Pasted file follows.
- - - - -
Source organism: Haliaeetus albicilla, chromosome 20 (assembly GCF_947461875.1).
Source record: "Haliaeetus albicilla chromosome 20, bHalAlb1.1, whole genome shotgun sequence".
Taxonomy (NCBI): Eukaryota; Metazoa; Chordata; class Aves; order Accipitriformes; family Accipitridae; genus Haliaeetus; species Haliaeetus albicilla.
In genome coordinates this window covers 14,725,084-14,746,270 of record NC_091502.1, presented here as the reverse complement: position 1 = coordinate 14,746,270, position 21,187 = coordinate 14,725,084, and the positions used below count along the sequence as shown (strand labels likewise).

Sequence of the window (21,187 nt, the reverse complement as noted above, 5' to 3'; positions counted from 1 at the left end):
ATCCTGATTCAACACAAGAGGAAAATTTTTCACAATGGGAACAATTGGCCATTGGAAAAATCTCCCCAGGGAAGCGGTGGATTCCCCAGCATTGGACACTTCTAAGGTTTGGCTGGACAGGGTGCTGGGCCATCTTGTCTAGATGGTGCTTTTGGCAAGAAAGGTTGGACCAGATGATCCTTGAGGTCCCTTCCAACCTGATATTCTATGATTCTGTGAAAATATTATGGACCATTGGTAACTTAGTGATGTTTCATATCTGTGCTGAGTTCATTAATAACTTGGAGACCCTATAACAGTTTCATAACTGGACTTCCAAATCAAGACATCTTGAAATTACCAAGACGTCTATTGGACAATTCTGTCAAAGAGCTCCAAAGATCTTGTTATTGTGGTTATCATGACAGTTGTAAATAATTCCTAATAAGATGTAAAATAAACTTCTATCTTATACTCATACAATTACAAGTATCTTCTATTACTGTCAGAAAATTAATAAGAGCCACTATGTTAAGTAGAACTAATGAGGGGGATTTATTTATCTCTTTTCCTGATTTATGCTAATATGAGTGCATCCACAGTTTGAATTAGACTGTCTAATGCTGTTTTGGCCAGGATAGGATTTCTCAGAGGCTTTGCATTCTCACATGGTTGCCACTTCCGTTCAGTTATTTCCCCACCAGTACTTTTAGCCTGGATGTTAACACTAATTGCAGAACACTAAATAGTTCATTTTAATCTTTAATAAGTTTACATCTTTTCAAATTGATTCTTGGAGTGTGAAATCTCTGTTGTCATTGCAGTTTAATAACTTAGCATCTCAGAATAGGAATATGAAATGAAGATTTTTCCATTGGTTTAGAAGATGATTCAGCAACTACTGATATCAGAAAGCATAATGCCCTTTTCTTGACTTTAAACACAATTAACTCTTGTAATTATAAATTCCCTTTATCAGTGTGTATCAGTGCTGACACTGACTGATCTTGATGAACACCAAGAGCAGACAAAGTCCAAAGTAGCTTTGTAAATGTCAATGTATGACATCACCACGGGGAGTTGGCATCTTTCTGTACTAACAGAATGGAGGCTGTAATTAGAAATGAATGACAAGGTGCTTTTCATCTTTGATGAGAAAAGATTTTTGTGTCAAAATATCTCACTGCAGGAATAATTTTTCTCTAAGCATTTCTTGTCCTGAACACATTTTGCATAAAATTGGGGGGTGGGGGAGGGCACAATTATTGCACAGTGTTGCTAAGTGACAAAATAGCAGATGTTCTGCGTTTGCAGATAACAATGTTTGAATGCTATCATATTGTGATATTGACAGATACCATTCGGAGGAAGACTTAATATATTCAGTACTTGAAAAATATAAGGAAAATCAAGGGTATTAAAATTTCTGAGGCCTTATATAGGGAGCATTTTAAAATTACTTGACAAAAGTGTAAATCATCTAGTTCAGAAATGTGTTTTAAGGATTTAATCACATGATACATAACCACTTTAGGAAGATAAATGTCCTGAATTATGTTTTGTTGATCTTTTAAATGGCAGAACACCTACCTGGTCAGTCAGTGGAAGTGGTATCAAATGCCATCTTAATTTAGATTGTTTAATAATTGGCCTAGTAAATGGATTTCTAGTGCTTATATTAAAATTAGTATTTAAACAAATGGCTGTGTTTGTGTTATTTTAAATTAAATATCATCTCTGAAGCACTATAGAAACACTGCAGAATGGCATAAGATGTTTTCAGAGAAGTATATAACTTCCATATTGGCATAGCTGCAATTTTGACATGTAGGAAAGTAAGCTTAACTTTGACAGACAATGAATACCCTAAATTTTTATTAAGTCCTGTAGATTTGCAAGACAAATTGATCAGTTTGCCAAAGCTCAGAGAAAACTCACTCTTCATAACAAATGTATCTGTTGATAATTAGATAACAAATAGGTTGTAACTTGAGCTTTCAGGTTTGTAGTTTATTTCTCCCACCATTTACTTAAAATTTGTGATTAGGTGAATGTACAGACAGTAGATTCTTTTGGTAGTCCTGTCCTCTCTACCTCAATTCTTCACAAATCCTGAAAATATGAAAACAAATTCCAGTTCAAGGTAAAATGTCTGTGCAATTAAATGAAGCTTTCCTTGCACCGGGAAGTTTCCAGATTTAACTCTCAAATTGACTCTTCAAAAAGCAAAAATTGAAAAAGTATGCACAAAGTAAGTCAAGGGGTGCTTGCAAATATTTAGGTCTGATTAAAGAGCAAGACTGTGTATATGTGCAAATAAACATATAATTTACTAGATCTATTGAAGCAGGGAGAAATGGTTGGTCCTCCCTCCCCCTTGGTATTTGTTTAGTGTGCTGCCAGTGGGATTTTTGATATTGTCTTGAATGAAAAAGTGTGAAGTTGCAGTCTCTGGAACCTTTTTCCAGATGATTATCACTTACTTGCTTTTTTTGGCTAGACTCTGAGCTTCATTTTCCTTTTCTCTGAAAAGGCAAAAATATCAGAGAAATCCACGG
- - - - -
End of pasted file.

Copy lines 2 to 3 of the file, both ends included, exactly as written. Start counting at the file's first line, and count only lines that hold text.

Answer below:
Source record: "Haliaeetus albicilla chromosome 20, bHalAlb1.1, whole genome shotgun sequence".
Taxonomy (NCBI): Eukaryota; Metazoa; Chordata; class Aves; order Accipitriformes; family Accipitridae; genus Haliaeetus; species Haliaeetus albicilla.